The Other Me

I realized this week that the person I most often compare myself to doesn’t exist. More importantly, she never will—at least not in this universe.

This is one of those moments to pause and appreciate the depth and complexity of one’s own psychoses. Comparing product reviews on Amazon: good idea. Comparing oneself to other people: bad idea. Comparing oneself to a fictional character: priceless.

This imaginary version of me really has the whole life thing figured out. She always goes to bed on time. She enjoys reviewing HOA bylaws, and she has much better fashion sense than I do. Whatever I have just done, she did it better. I’ve never known her to make a mistake.

Where did she come from, this other me? On the one hand, it’s not mysterious. Our culture markets discontent with impressive frequency and pervasiveness. On the other hand, it’s interesting that a being woven of “should have” and “if only” has such substance that, until now, it never occurred to me that she’s not real.

I think she convinces me of her existence by appearing to be possible, but she’s not. It’s like wanting every blossom on a tree to be in full and perfect bloom at the same time (yes, I do this) all year round (thankfully, I don’t do this). Not gonna happen. As the Tao Te Ching says, “Sometimes things are ahead, and sometimes they are behind.”

The tricky part comes a couple lines before that, though: “The universe is sacred. You cannot improve it.” That means the real me is the sacred one, even on days when I only get six hours of sleep, binge watch superhero shows on Netflix, and eat too many store-bought cookies while wearing pants that don’t fit right. Somehow, that was my best for the day—“You cannot improve it.”

I’m not suggesting we don’t put effort into learning and growing, but as Richard Rohr says, “The perfect is the enemy of the good.” Of course, we are advised to love our enemies, so perhaps I should take my imaginary perfect self out for a hot fudge sundae and corrupt her a bit.

Nothing Less than Love

This week I learned something from the source of all ancient wisdom: Facebook. Well OK, from a quote from the Tao Te Ching that my mom posted. The part that jumped out at me said,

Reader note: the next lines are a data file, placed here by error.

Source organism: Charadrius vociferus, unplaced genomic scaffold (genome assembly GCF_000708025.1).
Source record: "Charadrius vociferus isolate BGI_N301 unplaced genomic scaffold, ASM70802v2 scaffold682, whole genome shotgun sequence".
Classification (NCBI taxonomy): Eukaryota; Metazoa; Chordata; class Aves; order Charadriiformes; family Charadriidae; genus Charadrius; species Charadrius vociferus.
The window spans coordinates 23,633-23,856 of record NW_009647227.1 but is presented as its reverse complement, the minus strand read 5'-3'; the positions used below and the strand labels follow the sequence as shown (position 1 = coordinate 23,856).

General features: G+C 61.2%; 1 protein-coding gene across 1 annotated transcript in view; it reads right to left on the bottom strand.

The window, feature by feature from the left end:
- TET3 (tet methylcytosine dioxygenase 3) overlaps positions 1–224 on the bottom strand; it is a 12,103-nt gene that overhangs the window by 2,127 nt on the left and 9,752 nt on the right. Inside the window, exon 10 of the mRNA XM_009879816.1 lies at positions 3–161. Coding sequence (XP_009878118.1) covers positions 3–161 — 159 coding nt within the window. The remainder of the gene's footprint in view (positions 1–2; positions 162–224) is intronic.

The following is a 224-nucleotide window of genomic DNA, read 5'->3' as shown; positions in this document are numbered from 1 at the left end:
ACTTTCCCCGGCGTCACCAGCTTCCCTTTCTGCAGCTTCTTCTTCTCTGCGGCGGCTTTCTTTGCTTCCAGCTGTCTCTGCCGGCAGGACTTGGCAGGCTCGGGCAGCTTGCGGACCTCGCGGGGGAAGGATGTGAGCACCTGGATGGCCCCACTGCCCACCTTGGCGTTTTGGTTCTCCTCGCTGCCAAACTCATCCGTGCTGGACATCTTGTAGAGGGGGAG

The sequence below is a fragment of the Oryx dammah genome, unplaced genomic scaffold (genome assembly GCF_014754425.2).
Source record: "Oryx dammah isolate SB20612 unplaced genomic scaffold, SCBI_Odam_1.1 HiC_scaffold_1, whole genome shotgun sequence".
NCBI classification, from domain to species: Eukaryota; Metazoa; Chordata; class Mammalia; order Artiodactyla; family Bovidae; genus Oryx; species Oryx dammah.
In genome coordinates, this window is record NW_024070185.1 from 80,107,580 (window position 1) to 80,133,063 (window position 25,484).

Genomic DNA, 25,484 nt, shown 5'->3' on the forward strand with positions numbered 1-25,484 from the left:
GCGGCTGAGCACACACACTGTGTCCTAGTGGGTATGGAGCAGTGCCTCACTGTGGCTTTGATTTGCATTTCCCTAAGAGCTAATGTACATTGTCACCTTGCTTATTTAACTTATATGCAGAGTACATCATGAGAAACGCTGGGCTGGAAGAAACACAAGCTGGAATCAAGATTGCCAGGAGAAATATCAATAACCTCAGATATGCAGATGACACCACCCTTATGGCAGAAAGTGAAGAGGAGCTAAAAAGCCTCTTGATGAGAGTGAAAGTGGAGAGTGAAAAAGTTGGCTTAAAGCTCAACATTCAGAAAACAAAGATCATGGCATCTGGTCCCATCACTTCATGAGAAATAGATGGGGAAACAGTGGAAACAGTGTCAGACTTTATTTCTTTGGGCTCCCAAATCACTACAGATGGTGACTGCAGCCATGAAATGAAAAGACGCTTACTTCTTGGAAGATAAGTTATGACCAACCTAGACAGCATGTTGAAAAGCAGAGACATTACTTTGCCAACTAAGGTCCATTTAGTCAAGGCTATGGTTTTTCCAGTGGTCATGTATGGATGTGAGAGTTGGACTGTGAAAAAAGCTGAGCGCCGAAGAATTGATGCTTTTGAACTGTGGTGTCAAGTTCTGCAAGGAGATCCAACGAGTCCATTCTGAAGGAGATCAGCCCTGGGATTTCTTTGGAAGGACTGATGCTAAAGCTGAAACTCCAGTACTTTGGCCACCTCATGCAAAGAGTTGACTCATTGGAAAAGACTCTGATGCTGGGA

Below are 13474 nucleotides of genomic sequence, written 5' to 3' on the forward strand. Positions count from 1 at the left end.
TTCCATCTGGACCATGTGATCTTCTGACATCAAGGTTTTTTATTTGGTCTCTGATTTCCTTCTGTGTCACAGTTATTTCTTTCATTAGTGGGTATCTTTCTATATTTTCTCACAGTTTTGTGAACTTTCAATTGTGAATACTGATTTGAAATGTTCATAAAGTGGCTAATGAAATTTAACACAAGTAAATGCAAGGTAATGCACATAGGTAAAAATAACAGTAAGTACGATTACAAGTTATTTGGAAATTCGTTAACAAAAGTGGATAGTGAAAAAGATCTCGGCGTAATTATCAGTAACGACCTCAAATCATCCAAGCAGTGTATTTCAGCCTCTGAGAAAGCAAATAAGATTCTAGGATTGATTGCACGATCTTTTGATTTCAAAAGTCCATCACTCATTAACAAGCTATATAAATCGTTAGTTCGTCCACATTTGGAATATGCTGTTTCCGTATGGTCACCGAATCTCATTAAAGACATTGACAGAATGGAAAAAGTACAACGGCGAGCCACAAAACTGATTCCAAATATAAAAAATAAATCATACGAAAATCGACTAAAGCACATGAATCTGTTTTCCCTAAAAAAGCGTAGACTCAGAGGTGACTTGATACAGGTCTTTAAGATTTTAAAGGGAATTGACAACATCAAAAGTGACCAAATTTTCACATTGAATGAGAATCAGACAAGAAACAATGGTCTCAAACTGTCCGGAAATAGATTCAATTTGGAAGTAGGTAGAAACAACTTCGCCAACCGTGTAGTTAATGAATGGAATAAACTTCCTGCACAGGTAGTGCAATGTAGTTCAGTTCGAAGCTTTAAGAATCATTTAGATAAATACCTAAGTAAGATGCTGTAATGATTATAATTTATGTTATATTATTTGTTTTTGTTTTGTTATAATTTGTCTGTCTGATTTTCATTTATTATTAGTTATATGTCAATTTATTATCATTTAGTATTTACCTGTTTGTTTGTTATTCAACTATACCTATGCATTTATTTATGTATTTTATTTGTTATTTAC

Compassionate toward yourself,
you reconcile all beings in the world.

That’s a gigantic claim. Using definitions from dictionary.com, it means, approximately, “Having deep sympathy for yourself and a strong desire to alleviate your own suffering, you can bring all beings in the world into harmony.”

How does that work? I stop getting down on myself for not doing the dishes and suddenly there’s a ceasefire in Syria? Sounds preposterous.

A couple of days later, I saw this quote from Jim Finley that I’d written on an envelope: “refusal to let anything less than love define who you are.” Ah-ha, instructions on how to be compassionate toward yourself.

We generally define ourselves by our internal judgments — by what we think we have and haven’t done well — or by others’ opinions of us, both of which are much, much less than love and will never lead to reconciliation. They’re designed to do just the opposite, to keep us off balance so that we’ll continue to lean on them for support. The problem is, they can’t bear our weight.

Love, on the other hand, is freeing and freely given. It doesn’t reserve itself until we’ve reached some self-defined and non-existent perfection. It is always and only present, always giving itself away as our lives, as Finley would say. When we let Love define us, when we admit that love is what we are, we can see it accompanying us through our suffering, we can have compassion.

But there’s still that bit about reconciling all beings. Looking with the eyes of love, we can see that preposterous things happen every day: a woman gives half of her last tortilla to a child traveling alone to escape violence, an alcoholic stops drinking, the Berlin Wall comes down. This whole compassion thing might be worth a try.

 

You Cannot Improve It

I experienced a moment of not worrying about anything last night. My sister and I had just finished video chatting about our backpacking trip. I was reading a friend’s post on Facebook and listening to my sister and my dad, who is visiting, catch up.

Nothing was more in order than it usually is. It was after 9:00; I hadn’t begun this blog post; the dinner plates were still on the table. But for unknown reasons, none of this particularly concerned me

Maybe because it is summer, and in summer, unless you are a farmer, it is a little easier to let things slide, to revel in the earth’s bounty, to believe that everything is going to work out. Or maybe we simply don’t care so much if it doesn’t because after all it is warm and sunny outside and the jacaranda trees are blooming.

Or maybe the Facebook post  gave me piece of mind. It showed a post in the xkcd forums that consisted of an entertaining series of historical quotes, beginning in 1871, about how we’ve always thought that life is speeding up, that people are too distracted to think deeply, that the new form of communication is ruining our use of language.

I wonder if this larger tendency of the human race is reflected inside my head, if the endless hamster wheel of how I and the world could be better “if only” is really no more worrisome than the fear that reading newspapers in the train car kills the art of conversation and makes people antisocial.

Chapter 29 of the Tao Te Ching says, “Do you think you can take over the universe and improve it? I do not believe it can be done. The universe is sacred. You cannot improve it.”

Bird song is floating in through my window. Just for today, I might try believing Lao Tzu.

Note: The blog and I will be on vacation in the high Sierras next week. Here’s wishing you all a few breaths of alpine air.